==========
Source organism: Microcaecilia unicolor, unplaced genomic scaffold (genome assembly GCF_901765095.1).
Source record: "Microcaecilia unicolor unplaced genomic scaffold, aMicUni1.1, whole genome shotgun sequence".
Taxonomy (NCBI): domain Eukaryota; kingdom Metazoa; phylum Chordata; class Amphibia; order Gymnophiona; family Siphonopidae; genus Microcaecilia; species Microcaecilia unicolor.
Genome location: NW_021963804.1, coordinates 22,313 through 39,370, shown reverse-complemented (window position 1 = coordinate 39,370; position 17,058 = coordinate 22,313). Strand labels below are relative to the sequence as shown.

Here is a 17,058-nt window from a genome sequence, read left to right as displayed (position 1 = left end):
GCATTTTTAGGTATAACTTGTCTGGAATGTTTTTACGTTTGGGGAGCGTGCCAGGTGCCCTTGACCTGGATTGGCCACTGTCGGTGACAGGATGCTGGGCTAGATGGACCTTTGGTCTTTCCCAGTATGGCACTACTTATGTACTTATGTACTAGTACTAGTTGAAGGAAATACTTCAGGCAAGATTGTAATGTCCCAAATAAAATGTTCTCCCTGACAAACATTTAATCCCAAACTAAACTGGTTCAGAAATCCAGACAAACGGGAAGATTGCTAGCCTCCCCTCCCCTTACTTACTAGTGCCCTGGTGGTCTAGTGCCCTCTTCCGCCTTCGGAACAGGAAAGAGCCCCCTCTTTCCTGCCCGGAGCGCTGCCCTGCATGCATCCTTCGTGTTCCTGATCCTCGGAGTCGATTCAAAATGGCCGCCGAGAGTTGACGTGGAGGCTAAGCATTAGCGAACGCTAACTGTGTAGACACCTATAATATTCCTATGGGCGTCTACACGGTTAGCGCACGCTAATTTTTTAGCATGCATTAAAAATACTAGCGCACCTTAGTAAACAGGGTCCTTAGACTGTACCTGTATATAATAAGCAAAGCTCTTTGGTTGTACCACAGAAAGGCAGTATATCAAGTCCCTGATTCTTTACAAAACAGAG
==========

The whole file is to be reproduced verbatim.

Source organism: Microcaecilia unicolor, unplaced genomic scaffold (genome assembly GCF_901765095.1).
Source record: "Microcaecilia unicolor unplaced genomic scaffold, aMicUni1.1, whole genome shotgun sequence".
Taxonomy (NCBI): domain Eukaryota; kingdom Metazoa; phylum Chordata; class Amphibia; order Gymnophiona; family Siphonopidae; genus Microcaecilia; species Microcaecilia unicolor.
Genome location: NW_021963804.1, coordinates 22,313 through 39,370, shown reverse-complemented (window position 1 = coordinate 39,370; position 17,058 = coordinate 22,313). Strand labels below are relative to the sequence as shown.

Here is a 17,058-nt window from a genome sequence, read left to right as displayed (position 1 = left end):
GCATTTTTAGGTATAACTTGTCTGGAATGTTTTTACGTTTGGGGAGCGTGCCAGGTGCCCTTGACCTGGATTGGCCACTGTCGGTGACAGGATGCTGGGCTAGATGGACCTTTGGTCTTTCCCAGTATGGCACTACTTATGTACTTATGTACTAGTACTAGTTGAAGGAAATACTTCAGGCAAGATTGTAATGTCCCAAATAAAATGTTCTCCCTGACAAACATTTAATCCCAAACTAAACTGGTTCAGAAATCCAGACAAACGGGAAGATTGCTAGCCTCCCCTCCCCTTACTTACTAGTGCCCTGGTGGTCTAGTGCCCTCTTCCGCCTTCGGAACAGGAAAGAGCCCCCTCTTTCCTGCCCGGAGCGCTGCCCTGCATGCATCCTTCGTGTTCCTGATCCTCGGAGTCGATTCAAAATGGCCGCCGAGAGTTGACGTGGAGGCTAAGCATTAGCGAACGCTAACTGTGTAGACACCTATAATATTCCTATGGGCGTCTACACGGTTAGCGCACGCTAATTTTTTAGCATGCATTAAAAATACTAGCGCACCTTAGTAAACAGGGTCCTTAGACTGTACCTGTATATAATAAGCAAAGCTCTTTGGTTGTACCACAGAAAGGCAGTATATCAAGTCCCTGATTCTTTACAAAACAGAG